"Just lie still, you." The woman's voice came to him from the darkness. A small voice, ancient, and yet carrying the authority of its years. He blinked his eyes, realized that it wasn't just darkness, that in fact he couldn't see. He raised his hands in a panic, felt hers pull him down.

"You've got some nasty bumps and cuts there," she said. "I've got a poultice resting. It's not to be disturbed."

Deal felt the pressure of cloth, at his face. Yes, maybe he could detect a nimbus of light. He blinked again, felt his lids rustle at the bandages, smelled vague medicinal odors.

"Hospital," he heard himself mumble.

She laughed. "There won't be any hospital tonight, unh-uh. They got the whole of Coconut Grove cordoned off, they do. Waitin' for the fuss to burn itself out."

Deal heard distant shouts, chanting, the double boom of a shotgun. He felt a wave of dizziness sweep over him. He lay back, remembering, trying to comprehend all that had happened.

"Where am I?" he managed, at last. He groped about him, felt crisp sheets, a blanket, realized his clothes were gone, that he was wearing some kind of flannel gown. A lady's nightgown? It couldn't be. Surely it couldn't.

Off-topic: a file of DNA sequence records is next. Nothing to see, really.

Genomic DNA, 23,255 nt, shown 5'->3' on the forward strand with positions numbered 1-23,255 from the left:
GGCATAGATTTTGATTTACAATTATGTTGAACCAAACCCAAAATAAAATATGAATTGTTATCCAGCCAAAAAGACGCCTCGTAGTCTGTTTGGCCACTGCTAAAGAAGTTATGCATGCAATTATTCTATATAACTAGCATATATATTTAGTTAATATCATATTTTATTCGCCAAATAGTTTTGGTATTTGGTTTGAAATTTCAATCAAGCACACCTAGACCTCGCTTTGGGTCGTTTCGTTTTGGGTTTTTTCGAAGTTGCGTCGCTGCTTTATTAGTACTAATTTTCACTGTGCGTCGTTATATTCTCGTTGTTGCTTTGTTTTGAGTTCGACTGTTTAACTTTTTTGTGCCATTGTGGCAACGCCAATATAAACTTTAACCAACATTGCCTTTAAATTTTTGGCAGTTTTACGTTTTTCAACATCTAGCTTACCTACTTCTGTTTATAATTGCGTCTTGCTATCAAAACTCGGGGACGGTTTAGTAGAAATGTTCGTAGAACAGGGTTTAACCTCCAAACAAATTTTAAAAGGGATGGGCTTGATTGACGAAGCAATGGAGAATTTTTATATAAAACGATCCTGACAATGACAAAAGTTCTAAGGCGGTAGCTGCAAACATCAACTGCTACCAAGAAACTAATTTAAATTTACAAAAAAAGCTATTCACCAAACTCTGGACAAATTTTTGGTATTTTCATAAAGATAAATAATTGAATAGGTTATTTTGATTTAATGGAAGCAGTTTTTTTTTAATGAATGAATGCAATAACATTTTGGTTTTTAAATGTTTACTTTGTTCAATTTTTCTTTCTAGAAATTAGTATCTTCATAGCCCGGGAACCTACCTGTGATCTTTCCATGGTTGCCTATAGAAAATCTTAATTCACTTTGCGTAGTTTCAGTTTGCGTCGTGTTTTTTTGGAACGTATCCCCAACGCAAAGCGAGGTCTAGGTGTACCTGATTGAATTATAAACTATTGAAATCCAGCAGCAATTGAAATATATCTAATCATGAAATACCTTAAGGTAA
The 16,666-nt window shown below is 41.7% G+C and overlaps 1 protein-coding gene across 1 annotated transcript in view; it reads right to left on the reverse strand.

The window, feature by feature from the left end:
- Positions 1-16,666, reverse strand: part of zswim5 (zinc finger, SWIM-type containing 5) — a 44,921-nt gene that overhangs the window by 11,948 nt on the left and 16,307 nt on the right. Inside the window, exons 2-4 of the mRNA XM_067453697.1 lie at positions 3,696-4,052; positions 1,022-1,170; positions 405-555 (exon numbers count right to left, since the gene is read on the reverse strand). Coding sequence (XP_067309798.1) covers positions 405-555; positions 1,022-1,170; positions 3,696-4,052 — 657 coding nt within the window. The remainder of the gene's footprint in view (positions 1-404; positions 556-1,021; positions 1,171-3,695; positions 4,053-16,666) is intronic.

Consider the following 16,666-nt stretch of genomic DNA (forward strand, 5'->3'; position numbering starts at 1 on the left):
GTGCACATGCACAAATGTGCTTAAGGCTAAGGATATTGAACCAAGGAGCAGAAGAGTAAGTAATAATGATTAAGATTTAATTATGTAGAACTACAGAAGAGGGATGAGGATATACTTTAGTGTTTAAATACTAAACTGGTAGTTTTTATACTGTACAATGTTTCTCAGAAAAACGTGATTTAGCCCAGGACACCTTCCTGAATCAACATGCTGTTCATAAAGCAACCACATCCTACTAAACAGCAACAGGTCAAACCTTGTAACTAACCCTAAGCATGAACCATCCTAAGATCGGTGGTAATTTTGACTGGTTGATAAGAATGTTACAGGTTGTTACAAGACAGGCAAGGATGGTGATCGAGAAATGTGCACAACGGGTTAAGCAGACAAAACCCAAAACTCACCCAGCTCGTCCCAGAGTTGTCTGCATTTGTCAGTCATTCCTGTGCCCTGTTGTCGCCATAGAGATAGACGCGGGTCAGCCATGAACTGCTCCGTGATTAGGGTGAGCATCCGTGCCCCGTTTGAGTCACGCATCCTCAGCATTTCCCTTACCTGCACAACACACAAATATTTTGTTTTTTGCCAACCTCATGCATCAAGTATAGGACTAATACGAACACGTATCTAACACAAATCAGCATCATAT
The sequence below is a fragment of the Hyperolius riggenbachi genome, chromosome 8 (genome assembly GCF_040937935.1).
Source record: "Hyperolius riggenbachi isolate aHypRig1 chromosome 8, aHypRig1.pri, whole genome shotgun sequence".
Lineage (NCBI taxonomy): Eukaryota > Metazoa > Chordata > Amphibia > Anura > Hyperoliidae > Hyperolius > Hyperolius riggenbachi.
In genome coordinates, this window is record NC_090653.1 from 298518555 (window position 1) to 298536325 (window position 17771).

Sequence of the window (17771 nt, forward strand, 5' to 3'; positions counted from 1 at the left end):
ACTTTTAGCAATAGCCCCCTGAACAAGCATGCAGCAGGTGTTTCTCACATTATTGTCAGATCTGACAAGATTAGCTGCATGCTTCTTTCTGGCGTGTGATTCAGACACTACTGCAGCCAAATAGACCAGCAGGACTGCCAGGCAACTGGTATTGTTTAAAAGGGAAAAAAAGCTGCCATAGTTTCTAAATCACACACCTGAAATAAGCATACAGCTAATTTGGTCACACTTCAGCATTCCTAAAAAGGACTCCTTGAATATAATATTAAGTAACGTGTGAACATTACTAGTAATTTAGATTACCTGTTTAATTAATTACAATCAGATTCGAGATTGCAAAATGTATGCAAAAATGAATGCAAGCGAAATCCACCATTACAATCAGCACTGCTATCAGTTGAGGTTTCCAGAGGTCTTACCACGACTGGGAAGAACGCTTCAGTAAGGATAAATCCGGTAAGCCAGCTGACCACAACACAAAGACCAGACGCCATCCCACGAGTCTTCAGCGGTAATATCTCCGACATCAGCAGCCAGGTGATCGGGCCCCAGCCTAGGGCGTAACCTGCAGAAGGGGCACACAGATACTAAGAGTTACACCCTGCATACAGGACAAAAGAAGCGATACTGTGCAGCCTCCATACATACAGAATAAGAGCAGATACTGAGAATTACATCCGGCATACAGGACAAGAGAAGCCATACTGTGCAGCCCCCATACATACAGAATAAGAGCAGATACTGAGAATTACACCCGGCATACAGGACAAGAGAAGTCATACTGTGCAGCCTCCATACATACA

"Keep your hands off those bandages, now, or I'll tie 'em down, you hear me." Deal nodded, rested his hands on his chest.

"You're one lucky boy," she cackled. "Lucky old Booger took a liking to you, lucky I was there to pull you out."


"He's a manatee," she said. "He's the last sane creature that lives in these parts, and that includes me. All the fuss erupted downtown, I went over to have a chat with Booger, see if maybe he thought this was a sign."

"A sign?" Deal's head was swimming again.

"The beginning of the end," she said. "Booger and me got a running bet. Hundred and two, I think I'll be around to witness it, he says we got a ways to go yet. I found him in his little grotto, keeping you propped up on a chunk of boat seat."

The dream was coming back to him now. The vague presence, being propelled upward, toward a pool of light he'd taken for thelight. He shook his head.

"Did you have a flashlight with you?" he asked.

"You think I can see in the dark?" she snorted. "Here, raise up some. I want you to take a drink of this."